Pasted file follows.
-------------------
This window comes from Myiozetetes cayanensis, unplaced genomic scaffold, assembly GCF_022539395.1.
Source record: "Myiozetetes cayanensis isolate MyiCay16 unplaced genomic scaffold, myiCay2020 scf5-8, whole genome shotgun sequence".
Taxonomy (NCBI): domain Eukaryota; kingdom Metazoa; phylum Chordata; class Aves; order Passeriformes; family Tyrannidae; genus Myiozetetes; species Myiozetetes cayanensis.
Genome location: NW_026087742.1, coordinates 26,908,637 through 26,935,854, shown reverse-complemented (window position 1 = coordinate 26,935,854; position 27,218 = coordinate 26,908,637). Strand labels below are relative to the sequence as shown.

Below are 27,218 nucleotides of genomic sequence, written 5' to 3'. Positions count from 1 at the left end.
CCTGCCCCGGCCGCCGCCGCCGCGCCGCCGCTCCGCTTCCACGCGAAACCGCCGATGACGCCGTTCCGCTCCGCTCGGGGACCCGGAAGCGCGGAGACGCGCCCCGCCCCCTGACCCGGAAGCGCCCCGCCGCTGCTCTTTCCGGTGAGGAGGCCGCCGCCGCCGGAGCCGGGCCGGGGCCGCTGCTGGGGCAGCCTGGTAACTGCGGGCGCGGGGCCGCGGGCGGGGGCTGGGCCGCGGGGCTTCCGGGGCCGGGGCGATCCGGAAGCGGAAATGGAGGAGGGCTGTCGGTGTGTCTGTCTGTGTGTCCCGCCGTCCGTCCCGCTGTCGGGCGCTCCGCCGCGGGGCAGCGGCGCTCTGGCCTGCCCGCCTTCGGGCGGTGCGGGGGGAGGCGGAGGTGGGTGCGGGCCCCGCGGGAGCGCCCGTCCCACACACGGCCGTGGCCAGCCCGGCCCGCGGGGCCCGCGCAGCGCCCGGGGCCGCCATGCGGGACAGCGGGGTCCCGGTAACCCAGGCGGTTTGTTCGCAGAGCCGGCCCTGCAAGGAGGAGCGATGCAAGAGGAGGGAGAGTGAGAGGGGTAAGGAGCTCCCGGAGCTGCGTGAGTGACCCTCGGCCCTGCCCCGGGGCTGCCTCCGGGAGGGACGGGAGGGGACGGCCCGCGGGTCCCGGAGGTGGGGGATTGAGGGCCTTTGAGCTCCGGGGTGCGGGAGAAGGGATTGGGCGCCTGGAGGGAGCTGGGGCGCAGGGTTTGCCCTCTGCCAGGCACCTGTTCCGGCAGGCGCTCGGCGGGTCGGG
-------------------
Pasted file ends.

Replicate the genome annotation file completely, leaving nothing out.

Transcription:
This window comes from Myiozetetes cayanensis, unplaced genomic scaffold, assembly GCF_022539395.1.
Source record: "Myiozetetes cayanensis isolate MyiCay16 unplaced genomic scaffold, myiCay2020 scf5-8, whole genome shotgun sequence".
Taxonomy (NCBI): domain Eukaryota; kingdom Metazoa; phylum Chordata; class Aves; order Passeriformes; family Tyrannidae; genus Myiozetetes; species Myiozetetes cayanensis.
Genome location: NW_026087742.1, coordinates 26,908,637 through 26,935,854, shown reverse-complemented (window position 1 = coordinate 26,935,854; position 27,218 = coordinate 26,908,637). Strand labels below are relative to the sequence as shown.

Below are 27,218 nucleotides of genomic sequence, written 5' to 3'. Positions count from 1 at the left end.
CCTGCCCCGGCCGCCGCCGCCGCGCCGCCGCTCCGCTTCCACGCGAAACCGCCGATGACGCCGTTCCGCTCCGCTCGGGGACCCGGAAGCGCGGAGACGCGCCCCGCCCCCTGACCCGGAAGCGCCCCGCCGCTGCTCTTTCCGGTGAGGAGGCCGCCGCCGCCGGAGCCGGGCCGGGGCCGCTGCTGGGGCAGCCTGGTAACTGCGGGCGCGGGGCCGCGGGCGGGGGCTGGGCCGCGGGGCTTCCGGGGCCGGGGCGATCCGGAAGCGGAAATGGAGGAGGGCTGTCGGTGTGTCTGTCTGTGTGTCCCGCCGTCCGTCCCGCTGTCGGGCGCTCCGCCGCGGGGCAGCGGCGCTCTGGCCTGCCCGCCTTCGGGCGGTGCGGGGGGAGGCGGAGGTGGGTGCGGGCCCCGCGGGAGCGCCCGTCCCACACACGGCCGTGGCCAGCCCGGCCCGCGGGGCCCGCGCAGCGCCCGGGGCCGCCATGCGGGACAGCGGGGTCCCGGTAACCCAGGCGGTTTGTTCGCAGAGCCGGCCCTGCAAGGAGGAGCGATGCAAGAGGAGGGAGAGTGAGAGGGGTAAGGAGCTCCCGGAGCTGCGTGAGTGACCCTCGGCCCTGCCCCGGGGCTGCCTCCGGGAGGGACGGGAGGGGACGGCCCGCGGGTCCCGGAGGTGGGGGATTGAGGGCCTTTGAGCTCCGGGGTGCGGGAGAAGGGATTGGGCGCCTGGAGGGAGCTGGGGCGCAGGGTTTGCCCTCTGCCAGGCACCTGTTCCGGCAGGCGCTCGGCGGGTCGGG